On pages 57-58 Naylor sees integration as being a failure. Naylor tries to couch his critique of integration and civil rights in terms of what it hasn't accomplished but in certain ways he betrays himself.

In the opening paragraph he states, "Since the 1960s the official policy of the U.S. government has been the forced racial integration of public schools, colleges and universities, public accommodations, restaurants, stores, and more recently the workplace." Segregation was forced in some states, with state laws mandating it. Also, who is being forced? Most Americans go to stores, restaurants, workplaces, etc. that are integrated, and don't feel forced, that they have to go to integrated places against their will, because they aren't segregationists. Being forced is the terminology of a segregationist.

Then Naylor states, "Although this commitment to racial integration once enjoyed broad-based public support, today an increasing number of whites, blacks, and Hispanics have either become ambivalent or hostile to forced integration." The fact is that the overwhelming majority of Americans of all races support integration. "an increasing number" doesn't really say anything, is it 48 people increasing to 79 people? There is a growing awareness that integration is perhaps only the first step to solving racial issues in America, is that the "ambivalent" that Naylor lumps with "hostile"?

However, towards the end Naylor calls for the end of integration as a Federal policy and law, stating:

"The simple truth is that after thirty years of top-down policies aimed at forcing blacks and whites to be in community with each other, racism and defacto segregation are still alive and well in urban America and elsewhere. Although there is increasing evidence that the quality of life has improved for many African Americans in the 1990s, on balance blacks are still poorer, less well educated, less healthy, and more likely to end up in jail than their white neighbors. Is it realistic to assume that it is possible for our government to force community on blacks and whites, given the history of the relationship between these two races in American -- slavery, emancipation, forced segregation, economic discrimination, and thirty years of paternalistic, top-down government programs? More creative solutions are needed? Has integration disempowered minorities, diluting their influence over their communities and implying that every solution to their problems always lies in the hands of the majority-backed government?"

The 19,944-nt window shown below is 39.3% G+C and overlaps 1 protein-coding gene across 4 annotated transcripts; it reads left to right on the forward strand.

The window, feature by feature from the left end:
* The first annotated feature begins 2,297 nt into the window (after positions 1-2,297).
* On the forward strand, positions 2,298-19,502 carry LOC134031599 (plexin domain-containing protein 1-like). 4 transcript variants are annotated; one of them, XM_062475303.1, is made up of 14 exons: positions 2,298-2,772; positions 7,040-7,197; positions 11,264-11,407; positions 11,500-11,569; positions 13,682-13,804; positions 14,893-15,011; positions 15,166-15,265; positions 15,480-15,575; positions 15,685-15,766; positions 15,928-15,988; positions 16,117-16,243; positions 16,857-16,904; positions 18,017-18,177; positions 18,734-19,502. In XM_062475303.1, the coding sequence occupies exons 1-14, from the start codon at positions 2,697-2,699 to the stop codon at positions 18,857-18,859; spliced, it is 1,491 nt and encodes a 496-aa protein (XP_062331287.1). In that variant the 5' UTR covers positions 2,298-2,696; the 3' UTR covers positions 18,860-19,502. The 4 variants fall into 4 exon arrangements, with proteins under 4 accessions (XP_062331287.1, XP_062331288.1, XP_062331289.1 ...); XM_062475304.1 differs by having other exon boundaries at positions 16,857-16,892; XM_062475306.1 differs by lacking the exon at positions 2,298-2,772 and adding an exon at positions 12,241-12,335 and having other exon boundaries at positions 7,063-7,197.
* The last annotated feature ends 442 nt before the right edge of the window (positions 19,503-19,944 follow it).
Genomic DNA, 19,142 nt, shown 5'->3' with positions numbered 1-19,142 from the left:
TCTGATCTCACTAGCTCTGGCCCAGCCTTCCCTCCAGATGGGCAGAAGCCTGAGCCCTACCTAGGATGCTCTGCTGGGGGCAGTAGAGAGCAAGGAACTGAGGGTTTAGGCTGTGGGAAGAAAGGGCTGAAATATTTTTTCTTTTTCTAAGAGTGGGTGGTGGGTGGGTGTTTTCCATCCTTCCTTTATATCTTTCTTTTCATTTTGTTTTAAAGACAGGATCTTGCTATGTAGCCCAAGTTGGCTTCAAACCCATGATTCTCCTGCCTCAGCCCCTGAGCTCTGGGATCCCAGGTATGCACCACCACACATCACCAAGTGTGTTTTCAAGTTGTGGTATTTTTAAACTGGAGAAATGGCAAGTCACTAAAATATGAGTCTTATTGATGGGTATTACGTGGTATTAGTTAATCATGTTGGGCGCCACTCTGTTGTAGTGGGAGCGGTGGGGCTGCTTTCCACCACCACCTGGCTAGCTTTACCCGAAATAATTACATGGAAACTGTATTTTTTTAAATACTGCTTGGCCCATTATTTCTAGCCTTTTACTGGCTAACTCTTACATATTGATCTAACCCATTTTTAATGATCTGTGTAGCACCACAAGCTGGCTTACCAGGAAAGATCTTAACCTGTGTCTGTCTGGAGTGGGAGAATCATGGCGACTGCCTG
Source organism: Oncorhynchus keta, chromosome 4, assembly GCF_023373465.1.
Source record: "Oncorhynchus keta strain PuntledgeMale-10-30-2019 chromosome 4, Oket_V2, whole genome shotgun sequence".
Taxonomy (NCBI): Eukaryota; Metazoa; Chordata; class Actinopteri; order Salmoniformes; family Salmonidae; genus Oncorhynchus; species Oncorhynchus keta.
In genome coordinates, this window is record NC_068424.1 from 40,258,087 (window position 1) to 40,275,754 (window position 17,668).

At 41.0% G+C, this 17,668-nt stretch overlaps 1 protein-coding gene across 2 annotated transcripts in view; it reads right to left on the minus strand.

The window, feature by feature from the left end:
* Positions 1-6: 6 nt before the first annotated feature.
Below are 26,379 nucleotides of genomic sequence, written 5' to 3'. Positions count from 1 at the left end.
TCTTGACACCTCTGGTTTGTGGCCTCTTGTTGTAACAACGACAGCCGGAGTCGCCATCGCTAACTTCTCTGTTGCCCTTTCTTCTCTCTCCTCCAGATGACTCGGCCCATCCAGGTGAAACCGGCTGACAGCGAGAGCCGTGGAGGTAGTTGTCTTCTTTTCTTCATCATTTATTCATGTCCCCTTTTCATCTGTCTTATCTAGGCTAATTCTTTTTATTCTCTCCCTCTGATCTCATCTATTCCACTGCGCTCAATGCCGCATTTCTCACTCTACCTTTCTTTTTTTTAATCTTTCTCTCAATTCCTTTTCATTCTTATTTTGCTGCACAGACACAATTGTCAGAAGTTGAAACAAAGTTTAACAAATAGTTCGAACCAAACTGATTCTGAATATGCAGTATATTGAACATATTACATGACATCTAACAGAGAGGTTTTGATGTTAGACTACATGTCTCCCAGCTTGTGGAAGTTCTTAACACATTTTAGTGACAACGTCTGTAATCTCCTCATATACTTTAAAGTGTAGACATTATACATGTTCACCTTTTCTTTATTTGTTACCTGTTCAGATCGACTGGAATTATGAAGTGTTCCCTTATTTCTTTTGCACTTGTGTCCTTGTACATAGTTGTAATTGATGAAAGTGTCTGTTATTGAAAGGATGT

Naylor suggests that integration has been a failure, though as a question. Naylor does ask for "creative solutions are needed" as alternatives to integration, though he doesn't say what these "creative solutions" would be, but given that he sees integration as a failure, these solutions involve an end to "forced" integration. Arguments against integration in the 1950s argued that it would be harmful to African Americans.

Why Naylor came to Vermont is explained on pages 48 to 52. Richmond is portrayed as a city overcome by crime, African American crime, and angry African Americans. Naylor says that Richmond "was in a death spiral." Naylor's white flight goes all the way to Vermont. Again this white flight is drapped in terms of solicitude for African Americans. It also explains why Naylor is concerns that even though a minority group might "only" be a certain percent there are majority minority cities.

Naylor feels that he isn't racist, because he isn't some raging segregationists, but he is of the other racist tradition of white paternalism.